I recently read an article by Greg Satell, who introduces himself as an “Author, Speaker And Innovation Advisor.” The article, published by Digital Tonto, talks about the real and increasing need for communication when it comes to innovation. This is a wonderful article, and I’d encourage anyone who wishes to read the full thing, to access it here: http://www.digitaltonto.com/2017/innovation-needs-communication/.
However, while the article specifically speaks towards the need for more collaboration and communication when it comes to technical processes, I want to approach some of the main points and apply them to everyday small businesses.
The Nature of Work Has Changed: Let’s talk about the fundamental change in the nature of work over the past 40-50 years. Satell says this: “In an article in Harvard Business Review, Bain & Co. partner Michael Mankins estimates that while a typical executive in the 1970’s might have received 1,000 messages a year, that number has skyrocketed to more than 30,000 today. He points out that the increased level of communication means that we have little time for uninterrupted work.
Mankins sees this as a bad thing, but the truth is that the nature of work has changed.”
If the nature of work has fundamentally changed, why are we, in many cases measuring work by the same standards that our fathers did? Many of my business owners struggle with the changing definition of ‘work’. In fact, one client is consistently yelling at his son, a manager in the business, for ‘playing on his cell phone’. One day I asked the son to tell me what he was doing with the phone. It turns out that in the three hours immediately prior to our meeting, he had made 8 business related phone calls using the cell, answered 12 more, and sent out 5 emails and 7 texts, all business related. If we can understand how the nature of our jobs has changed and the shear amount of communication that is needed today, perhaps we can not only save ourselves some frustration, but perhaps increase our productivity by enabling it.
Working with other humans: Satell asserts that the chief task of humans today is increasingly to work with other humans to ‘design jobs for machines’. That may be the case for many manufacturing and tech firms, but for non-automated companies and service related businesses, I would like to change ‘design jobs for machines’ to ‘using machines as an interface.’ Then to continue with the assertion: “Increasingly, we live in a social economy with collaboration at its center. It is no longer just efficiency, but agility and interoperability that makes firms successful.”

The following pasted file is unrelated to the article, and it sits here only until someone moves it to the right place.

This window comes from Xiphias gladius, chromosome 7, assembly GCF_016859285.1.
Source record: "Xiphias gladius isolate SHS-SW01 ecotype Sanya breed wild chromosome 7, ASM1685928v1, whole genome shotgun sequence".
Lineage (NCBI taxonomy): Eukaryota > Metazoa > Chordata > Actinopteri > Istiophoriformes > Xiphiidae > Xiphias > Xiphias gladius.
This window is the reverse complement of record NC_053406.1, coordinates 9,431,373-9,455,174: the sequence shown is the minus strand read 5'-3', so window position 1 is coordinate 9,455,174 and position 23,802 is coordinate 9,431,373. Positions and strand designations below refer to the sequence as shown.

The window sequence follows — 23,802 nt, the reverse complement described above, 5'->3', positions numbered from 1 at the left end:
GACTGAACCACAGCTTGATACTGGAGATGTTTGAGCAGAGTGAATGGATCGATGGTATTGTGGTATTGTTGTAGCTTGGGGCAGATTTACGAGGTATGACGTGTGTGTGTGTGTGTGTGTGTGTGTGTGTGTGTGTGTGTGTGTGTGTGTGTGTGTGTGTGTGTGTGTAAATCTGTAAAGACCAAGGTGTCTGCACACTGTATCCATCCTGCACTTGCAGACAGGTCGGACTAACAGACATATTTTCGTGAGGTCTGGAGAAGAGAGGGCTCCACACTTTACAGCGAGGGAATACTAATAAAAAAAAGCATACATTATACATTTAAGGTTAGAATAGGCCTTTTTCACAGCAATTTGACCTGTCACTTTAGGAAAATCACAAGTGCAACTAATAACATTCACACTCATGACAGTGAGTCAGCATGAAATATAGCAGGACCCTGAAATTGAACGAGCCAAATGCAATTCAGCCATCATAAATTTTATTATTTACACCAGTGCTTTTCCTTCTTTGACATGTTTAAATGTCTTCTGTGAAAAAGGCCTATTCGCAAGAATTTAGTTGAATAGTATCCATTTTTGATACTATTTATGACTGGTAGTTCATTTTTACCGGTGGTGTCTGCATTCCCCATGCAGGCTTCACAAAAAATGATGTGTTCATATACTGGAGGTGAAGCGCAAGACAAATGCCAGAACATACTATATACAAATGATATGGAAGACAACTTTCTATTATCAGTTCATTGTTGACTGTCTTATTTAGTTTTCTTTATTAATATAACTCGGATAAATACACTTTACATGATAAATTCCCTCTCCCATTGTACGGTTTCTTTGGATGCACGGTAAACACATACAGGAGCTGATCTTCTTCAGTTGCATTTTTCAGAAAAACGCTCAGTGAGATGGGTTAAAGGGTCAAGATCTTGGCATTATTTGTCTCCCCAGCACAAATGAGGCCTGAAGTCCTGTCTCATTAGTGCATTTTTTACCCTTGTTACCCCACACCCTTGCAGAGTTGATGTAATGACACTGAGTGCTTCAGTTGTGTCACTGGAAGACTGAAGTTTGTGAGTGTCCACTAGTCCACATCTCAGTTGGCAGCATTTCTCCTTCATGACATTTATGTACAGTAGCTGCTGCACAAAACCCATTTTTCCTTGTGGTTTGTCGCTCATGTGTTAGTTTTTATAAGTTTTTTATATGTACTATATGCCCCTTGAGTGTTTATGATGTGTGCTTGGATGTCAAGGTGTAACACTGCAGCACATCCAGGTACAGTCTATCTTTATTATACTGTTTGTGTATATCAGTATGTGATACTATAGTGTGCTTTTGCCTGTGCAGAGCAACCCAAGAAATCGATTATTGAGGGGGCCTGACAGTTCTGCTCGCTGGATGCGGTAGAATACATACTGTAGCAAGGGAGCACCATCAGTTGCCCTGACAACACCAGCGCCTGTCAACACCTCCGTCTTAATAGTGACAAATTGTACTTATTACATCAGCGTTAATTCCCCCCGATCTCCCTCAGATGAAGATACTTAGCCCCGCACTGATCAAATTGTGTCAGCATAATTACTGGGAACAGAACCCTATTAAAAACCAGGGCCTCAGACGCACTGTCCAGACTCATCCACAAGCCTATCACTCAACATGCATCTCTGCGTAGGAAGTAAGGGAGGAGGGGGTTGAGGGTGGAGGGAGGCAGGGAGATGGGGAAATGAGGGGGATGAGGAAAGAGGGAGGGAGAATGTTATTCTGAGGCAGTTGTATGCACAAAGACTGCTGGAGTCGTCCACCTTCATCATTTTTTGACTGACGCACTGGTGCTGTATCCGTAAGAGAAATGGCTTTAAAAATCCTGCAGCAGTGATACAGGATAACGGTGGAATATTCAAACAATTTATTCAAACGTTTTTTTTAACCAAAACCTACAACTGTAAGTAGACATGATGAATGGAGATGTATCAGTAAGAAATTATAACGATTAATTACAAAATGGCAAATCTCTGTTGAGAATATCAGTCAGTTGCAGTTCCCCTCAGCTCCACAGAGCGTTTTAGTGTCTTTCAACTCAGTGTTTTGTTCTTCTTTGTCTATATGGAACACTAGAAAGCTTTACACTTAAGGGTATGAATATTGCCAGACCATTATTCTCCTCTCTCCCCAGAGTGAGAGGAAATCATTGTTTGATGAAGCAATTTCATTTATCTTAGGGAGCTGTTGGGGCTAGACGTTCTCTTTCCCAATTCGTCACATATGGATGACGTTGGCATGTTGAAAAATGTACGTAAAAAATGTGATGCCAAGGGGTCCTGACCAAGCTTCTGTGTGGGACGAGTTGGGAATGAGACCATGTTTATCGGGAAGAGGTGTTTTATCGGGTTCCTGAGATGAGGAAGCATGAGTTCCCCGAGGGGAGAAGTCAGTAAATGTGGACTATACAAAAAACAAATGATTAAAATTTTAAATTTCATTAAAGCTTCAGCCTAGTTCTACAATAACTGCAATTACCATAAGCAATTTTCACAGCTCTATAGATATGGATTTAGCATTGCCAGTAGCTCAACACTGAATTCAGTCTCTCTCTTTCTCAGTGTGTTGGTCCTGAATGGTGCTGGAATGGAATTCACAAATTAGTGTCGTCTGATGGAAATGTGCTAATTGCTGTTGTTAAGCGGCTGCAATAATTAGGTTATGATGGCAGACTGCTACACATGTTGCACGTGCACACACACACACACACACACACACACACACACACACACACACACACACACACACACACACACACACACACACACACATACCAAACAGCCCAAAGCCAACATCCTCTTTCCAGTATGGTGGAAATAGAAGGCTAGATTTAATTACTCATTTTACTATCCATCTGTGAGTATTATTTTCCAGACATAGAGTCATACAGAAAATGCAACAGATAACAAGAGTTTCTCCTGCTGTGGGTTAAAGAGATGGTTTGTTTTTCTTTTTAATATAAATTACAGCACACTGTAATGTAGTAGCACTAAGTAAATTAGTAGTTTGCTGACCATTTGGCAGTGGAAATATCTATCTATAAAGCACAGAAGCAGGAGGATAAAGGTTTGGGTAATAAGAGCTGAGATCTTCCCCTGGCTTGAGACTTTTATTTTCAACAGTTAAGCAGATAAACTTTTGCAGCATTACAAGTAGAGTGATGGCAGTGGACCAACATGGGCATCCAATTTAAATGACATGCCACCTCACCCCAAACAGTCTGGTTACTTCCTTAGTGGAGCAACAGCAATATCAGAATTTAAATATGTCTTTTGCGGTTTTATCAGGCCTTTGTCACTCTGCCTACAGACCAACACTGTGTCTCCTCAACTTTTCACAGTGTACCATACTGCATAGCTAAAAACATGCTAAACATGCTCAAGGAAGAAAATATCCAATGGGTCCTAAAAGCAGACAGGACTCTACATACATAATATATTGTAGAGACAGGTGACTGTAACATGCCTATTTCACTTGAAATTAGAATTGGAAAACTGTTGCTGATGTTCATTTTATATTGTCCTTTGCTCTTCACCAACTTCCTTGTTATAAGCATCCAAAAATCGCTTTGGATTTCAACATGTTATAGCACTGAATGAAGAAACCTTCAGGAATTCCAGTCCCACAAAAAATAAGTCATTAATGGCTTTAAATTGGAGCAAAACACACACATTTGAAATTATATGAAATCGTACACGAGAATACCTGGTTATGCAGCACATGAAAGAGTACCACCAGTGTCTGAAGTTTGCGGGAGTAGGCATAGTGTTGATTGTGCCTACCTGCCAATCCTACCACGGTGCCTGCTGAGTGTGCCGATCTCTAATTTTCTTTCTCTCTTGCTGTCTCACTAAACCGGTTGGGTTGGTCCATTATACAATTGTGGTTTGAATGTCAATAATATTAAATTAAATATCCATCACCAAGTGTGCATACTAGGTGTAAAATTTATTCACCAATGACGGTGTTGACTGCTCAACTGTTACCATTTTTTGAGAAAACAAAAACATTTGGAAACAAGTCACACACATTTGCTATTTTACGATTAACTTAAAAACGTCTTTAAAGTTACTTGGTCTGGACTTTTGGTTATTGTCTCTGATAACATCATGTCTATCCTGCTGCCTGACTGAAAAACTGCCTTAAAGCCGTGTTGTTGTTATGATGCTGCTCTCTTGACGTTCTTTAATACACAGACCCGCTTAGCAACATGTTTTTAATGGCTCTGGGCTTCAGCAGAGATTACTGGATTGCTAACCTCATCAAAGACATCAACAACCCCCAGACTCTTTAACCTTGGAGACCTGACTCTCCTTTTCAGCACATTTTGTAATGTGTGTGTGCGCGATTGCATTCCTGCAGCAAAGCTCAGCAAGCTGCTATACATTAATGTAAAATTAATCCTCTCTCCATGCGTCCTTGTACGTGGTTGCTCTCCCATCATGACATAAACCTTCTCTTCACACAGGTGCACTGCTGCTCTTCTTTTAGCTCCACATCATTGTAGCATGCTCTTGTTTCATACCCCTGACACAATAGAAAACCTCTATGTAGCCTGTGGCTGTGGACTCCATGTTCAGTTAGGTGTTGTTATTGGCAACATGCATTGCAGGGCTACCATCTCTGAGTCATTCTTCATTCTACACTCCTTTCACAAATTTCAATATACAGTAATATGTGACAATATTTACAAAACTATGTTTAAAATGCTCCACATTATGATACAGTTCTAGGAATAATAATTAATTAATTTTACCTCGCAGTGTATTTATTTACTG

On the subject of agility, I’ve had clients ask me: “What does that even mean?” Look, business is moving so fast today in many ways, that to be successful, we cannot stand by the old maxim: “This is how we’ve always done it! (and we’ve been successful in the past, so why change?)” Small businesses, especially those without a dedicated market share, HAVE to be willing and able to change approaches at the drop of a hat.
This brings into focus the word from above: “Interoperability”. Have you ever been frustrated dealing with a bureaucracy? Believe me, the people that work there are just as frustrated with every other department in that organization because ‘they only do things their way!’. We have to align our business departments behind one common vision and break down the barriers that exist between functions.
Working outside yourself: Finally, Satell says: “The problems we solve today are exponentially more difficult and complex than in the past and we need to collaborate across boundaries of not only time and space, but language, culture and skill set. That will take more than just ideas. The challenges ahead will require us to combine ideas and the people who have them.”
Many times, in a small business, we have limited resources, talent, skill, and time. This challenge is made even more daunting when the employers continue to hire people that are ‘just like them’ and then taught to ‘just do your job’, if they receive any training at all. There is simply no way you can tap into the full growth potential of your company if you are:
- Limiting employees in the ways they think about their jobs and tasks and
- Not reaching outside your company for other ideas, perspectives, skill sets and opinions. (Think consultant here – hint, hint.)
How long will it take YOU to be on the leading edge of growth and innovation for your company?